Photorealism

    Page 1 of 1 - About 10 Essays
  • Tattoo History Essay

    Even though tattoos have a long history in many countries and races of people, they have not always been accepted in America. Most people associated early tattoos with freak shows, sailors, prisoners, biker gangs or outsiders that didn’t care about fitting in with mainstream society. Today, it’s common to see people of all races, gender and ages wearing one or more tattoos. There are many types and each type represents something unique about the individual or why they chose it. Tattoos are a wearable form of art and expression. They can cost several hundred dollars depending on the size, type or tattoo artist who designs and applies them. In most cases the tattoo is permanent, so a serious buyer puts a lot of thought into the type they buy and place on their human canvas. There are also many types. Some of the common types you may see are: Tribal, Asian, Traditional, Pin-Up, Portrait, Photo Realism, Biomechanical and New Age. Each one says something unique about the buyer’s personality. Ancient, Tribal and Asian tattoos are based on cultural history. Cultures such as African, Egyptian, Polynesian Celtic and Incan fall under the Ancient or Tribal style. Japanese and Chinese cultures fall under the Asian style. These types of tattoos were meant to represent a family’s lineage, rank in their culture, such as a leader or priest and even meant to symbolize health and spiritual protection. Today’s ancient, tribal or Asian tattoo wearer purchases these styles for the…

    Words: 732 - Pages: 3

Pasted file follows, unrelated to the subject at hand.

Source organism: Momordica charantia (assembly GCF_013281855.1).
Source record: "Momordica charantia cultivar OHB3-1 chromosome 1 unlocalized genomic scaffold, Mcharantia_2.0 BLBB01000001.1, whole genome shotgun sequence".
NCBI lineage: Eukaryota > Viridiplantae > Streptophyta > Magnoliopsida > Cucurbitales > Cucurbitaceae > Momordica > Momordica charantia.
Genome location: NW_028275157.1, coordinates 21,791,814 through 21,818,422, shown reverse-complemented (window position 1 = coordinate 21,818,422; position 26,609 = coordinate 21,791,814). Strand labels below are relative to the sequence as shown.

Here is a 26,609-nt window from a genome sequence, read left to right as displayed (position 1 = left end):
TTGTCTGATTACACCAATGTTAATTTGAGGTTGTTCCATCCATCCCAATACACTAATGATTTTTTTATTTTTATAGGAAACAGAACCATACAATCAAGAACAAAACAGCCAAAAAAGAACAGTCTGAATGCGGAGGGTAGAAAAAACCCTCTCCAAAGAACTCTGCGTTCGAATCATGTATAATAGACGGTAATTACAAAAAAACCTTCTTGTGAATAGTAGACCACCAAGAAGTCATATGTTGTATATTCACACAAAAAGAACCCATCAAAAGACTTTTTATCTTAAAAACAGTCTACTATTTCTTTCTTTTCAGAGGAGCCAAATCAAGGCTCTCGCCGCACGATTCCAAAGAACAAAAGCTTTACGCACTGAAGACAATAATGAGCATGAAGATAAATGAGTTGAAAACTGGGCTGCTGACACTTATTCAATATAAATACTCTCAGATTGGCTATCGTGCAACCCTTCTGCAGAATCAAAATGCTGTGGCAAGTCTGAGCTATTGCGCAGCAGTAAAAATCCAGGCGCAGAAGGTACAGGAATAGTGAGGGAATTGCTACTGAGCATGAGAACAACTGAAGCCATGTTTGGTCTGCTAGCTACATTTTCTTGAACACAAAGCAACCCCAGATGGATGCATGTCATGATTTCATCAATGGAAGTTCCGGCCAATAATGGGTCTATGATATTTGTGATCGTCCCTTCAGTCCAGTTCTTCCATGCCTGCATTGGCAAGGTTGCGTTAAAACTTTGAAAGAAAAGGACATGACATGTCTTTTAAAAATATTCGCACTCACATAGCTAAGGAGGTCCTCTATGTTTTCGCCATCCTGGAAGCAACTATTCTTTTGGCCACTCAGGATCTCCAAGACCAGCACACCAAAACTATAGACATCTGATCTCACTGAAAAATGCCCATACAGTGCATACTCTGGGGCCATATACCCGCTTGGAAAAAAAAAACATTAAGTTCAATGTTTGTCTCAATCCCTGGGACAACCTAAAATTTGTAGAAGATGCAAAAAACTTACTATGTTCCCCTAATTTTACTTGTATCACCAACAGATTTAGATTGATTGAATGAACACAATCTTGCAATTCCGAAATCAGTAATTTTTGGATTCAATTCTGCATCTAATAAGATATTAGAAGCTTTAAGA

• Analysis: A Closer Look Into Chuck Close

    Quadriplegic life affected his life greatly, but he never let it stop him from doing what he loves. It actually pushed him to try new things and advance his art style. III. Close’s “Self-Portrait” was made after his accident (Chuck Close: A Portrait in Progress, 1998). It was far more abstract than the previous self-portrait he had made before. Before the event, he used a specific airbrush technique, but after, he focused more on square mixing and how the eye mixes colors from far away. His…

    Words: 1043 - Pages: 4
  • Comparing Crime And Punishment By Fyodor Dostoyevsky

    about normal people and gifted people, who are above the law. The main character thinks he is above the law and he has the right to commit immoral acts because he is pursuing greatness, and that could be another parallel to the tsar because of his leadership position and his comfort with breaching moral code (when he was about to execute innocent philosophers and intellectuals, and when he stifled harmless literature study). Because of Dostoyevsky's arrest and time spent in labor camp, this…

    Words: 709 - Pages: 3
  • Graffiti Is Art Essay

    Banksy is a well-known graffiti artist who has his own museum with all his works of art. If graffiti wasn’t art then why would there be a museum dedicated to it? Art is a form of emotion and graffiti artist do that with every piece; they put their heart and soul into their art. Another reason is, “currently graffiti artist are very high in demand and the rates are not much different from traditional mural art.” (World Best Graffiti Companies) Again, it is more modern and it is meant for our…

    Words: 1251 - Pages: 6
  • Meaning Of Art In America